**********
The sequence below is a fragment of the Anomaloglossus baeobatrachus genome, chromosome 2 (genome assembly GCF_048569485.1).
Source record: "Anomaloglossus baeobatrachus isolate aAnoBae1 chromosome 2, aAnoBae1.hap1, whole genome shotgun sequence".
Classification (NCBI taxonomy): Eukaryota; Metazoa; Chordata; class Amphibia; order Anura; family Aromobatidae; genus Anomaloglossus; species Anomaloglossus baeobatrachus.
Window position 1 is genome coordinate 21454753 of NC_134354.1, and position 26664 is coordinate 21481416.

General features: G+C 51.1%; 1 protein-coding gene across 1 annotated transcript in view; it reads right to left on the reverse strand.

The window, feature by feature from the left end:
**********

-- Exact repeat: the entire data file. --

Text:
The sequence below is a fragment of the Anomaloglossus baeobatrachus genome, chromosome 2 (genome assembly GCF_048569485.1).
Source record: "Anomaloglossus baeobatrachus isolate aAnoBae1 chromosome 2, aAnoBae1.hap1, whole genome shotgun sequence".
Classification (NCBI taxonomy): Eukaryota; Metazoa; Chordata; class Amphibia; order Anura; family Aromobatidae; genus Anomaloglossus; species Anomaloglossus baeobatrachus.
Window position 1 is genome coordinate 21454753 of NC_134354.1, and position 26664 is coordinate 21481416.

General features: G+C 51.1%; 1 protein-coding gene across 1 annotated transcript in view; it reads right to left on the reverse strand.

The window, feature by feature from the left end: